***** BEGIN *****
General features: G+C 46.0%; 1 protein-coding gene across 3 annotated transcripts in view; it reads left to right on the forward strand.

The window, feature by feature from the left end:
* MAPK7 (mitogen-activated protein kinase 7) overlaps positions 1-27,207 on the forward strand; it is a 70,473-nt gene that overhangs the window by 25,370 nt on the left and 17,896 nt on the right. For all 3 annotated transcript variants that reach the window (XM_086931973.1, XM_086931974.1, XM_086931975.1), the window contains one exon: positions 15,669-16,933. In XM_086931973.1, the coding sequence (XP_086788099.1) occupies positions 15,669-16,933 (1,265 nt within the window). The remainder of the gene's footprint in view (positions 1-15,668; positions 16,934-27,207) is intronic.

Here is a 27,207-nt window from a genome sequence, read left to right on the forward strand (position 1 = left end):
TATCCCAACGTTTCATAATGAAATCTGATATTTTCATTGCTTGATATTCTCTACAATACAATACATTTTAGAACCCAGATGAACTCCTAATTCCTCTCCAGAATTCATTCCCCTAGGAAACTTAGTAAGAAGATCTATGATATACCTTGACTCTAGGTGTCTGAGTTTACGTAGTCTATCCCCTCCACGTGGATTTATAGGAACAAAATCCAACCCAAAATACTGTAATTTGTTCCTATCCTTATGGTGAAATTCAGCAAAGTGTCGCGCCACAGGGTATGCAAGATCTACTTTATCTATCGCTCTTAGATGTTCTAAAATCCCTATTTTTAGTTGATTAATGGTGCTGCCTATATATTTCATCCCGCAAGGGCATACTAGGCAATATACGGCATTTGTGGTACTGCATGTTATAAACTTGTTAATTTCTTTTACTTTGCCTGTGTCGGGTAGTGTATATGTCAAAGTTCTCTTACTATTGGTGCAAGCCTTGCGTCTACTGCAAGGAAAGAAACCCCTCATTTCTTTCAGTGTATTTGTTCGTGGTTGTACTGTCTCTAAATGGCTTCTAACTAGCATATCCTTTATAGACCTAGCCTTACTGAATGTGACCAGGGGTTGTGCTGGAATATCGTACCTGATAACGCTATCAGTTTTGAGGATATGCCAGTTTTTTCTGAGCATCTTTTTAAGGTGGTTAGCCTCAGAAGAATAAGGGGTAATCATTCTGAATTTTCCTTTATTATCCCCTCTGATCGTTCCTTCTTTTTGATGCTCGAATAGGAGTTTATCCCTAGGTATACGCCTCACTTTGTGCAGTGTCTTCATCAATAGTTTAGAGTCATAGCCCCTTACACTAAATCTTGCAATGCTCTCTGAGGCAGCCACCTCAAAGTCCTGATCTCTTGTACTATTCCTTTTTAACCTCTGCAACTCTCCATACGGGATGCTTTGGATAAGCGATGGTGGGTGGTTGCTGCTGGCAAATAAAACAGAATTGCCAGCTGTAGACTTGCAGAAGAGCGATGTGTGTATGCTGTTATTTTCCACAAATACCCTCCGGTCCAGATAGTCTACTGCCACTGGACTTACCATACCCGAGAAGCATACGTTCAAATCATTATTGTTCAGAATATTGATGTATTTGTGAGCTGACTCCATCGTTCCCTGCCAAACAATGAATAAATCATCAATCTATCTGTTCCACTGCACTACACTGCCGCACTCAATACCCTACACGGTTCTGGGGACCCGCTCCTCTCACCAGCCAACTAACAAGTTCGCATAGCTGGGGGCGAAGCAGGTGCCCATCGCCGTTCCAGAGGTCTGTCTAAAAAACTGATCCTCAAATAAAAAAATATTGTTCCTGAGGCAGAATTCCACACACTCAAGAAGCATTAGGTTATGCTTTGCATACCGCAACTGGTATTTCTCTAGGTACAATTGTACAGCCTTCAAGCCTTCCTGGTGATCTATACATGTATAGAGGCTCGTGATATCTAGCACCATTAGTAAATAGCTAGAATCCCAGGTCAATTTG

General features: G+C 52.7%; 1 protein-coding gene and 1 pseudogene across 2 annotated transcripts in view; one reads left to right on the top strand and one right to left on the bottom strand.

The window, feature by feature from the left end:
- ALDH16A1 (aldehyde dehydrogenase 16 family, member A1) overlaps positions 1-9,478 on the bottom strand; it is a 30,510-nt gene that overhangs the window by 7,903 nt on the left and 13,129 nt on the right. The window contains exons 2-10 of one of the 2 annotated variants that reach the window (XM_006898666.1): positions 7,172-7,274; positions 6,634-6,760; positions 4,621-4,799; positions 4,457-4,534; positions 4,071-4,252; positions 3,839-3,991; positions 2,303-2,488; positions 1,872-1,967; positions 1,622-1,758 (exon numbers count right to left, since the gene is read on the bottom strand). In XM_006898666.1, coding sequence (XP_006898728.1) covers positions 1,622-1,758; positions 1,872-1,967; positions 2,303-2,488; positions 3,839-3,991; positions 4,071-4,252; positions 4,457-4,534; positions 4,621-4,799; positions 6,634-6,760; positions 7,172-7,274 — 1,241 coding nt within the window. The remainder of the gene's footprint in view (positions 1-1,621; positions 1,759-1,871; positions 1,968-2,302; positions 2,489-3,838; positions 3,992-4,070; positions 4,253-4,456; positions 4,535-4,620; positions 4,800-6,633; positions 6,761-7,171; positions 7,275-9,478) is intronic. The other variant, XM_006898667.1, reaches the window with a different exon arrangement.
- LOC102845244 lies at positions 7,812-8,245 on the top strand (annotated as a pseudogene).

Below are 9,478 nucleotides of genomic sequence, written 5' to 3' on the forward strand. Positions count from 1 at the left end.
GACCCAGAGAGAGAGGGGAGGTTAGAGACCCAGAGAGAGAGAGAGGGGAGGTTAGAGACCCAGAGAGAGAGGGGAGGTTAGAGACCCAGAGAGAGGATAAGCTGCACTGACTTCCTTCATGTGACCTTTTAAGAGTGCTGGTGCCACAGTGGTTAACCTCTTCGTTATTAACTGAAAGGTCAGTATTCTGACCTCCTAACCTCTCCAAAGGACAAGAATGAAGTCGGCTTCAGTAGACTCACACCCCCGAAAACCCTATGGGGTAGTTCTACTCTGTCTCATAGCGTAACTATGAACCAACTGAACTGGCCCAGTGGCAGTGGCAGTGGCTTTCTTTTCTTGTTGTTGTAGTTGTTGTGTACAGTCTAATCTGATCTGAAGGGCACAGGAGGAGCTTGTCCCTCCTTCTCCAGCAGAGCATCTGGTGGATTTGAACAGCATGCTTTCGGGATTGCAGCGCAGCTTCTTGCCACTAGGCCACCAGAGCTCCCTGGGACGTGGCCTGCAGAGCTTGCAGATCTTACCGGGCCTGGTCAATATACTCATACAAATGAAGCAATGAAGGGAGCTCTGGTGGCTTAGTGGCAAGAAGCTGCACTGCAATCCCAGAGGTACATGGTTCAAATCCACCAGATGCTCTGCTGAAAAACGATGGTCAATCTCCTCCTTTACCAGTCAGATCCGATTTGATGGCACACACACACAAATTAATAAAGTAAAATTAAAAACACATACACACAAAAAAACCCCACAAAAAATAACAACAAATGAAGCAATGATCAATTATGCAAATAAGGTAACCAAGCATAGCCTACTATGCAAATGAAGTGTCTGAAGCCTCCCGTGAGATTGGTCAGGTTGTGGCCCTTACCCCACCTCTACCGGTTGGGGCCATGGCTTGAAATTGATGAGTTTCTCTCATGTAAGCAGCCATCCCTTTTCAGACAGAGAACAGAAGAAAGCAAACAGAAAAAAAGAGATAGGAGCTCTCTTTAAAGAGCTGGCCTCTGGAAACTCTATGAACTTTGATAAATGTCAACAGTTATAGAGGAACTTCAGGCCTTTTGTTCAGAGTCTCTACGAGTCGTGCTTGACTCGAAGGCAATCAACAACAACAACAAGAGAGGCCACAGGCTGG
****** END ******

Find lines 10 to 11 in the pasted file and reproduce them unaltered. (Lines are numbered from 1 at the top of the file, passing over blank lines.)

Below are 9,478 nucleotides of genomic sequence, written 5' to 3' on the forward strand. Positions count from 1 at the left end.
GACCCAGAGAGAGAGGGGAGGTTAGAGACCCAGAGAGAGAGAGAGGGGAGGTTAGAGACCCAGAGAGAGAGGGGAGGTTAGAGACCCAGAGAGAGGATAAGCTGCACTGACTTCCTTCATGTGACCTTTTAAGAGTGCTGGTGCCACAGTGGTTAACCTCTTCGTTATTAACTGAAAGGTCAGTATTCTGACCTCCTAACCTCTCCAAAGGACAAGAATGAAGTCGGCTTCAGTAGACTCACACCCCCGAAAACCCTATGGGGTAGTTCTACTCTGTCTCATAGCGTAACTATGAACCAACTGAACTGGCCCAGTGGCAGTGGCAGTGGCTTTCTTTTCTTGTTGTTGTAGTTGTTGTGTACAGTCTAATCTGATCTGAAGGGCACAGGAGGAGCTTGTCCCTCCTTCTCCAGCAGAGCATCTGGTGGATTTGAACAGCATGCTTTCGGGATTGCAGCGCAGCTTCTTGCCACTAGGCCACCAGAGCTCCCTGGGACGTGGCCTGCAGAGCTTGCAGATCTTACCGGGCCTGGTCAATATACTCATACAAATGAAGCAATGAAGGGAGCTCTGGTGGCTTAGTGGCAAGAAGCTGCACTGCAATCCCAGAGGTACATGGTTCAAATCCACCAGATGCTCTGCTGAAAAACGATGGTCAATCTCCTCCTTTACCAGTCAGATCCGATTTGATGGCACACACACACAAATTAATAAAGTAAAATTAAAAACACATACACACAAAAAAACCCCACAAAAAATAACAACAAATGAAGCAATGATCAATTATGCAAATAAGGTAACCAAGCATAGCCTACTATGCAAATGAAGTGTCTGAAGCCTCCCGTGAGATTGGTCAGGTTGTGGCCCTTACCCCACCTCTACCGGTTGGGGCCATGGCTTGAAATTGATGAGTTTCTCTCATGTAAGCAGCCATCCCTTTTCAGACAGAGAACAGAAGAAAGCAAACAGAAAAAAAGAGATAGGAGCTCTCTTTAAAGAGCTGGCCTCTGGAAACTCTATGAACTTTGATAAATGTCAACAGTTATAGAGGAACTTCAGGCCTTTTGTTCAGAGTCTCTACGAGTCGTGCTTGACTCGAAGGCAATCAACAACAACAACAAGAGAGGCCACAGGCTGG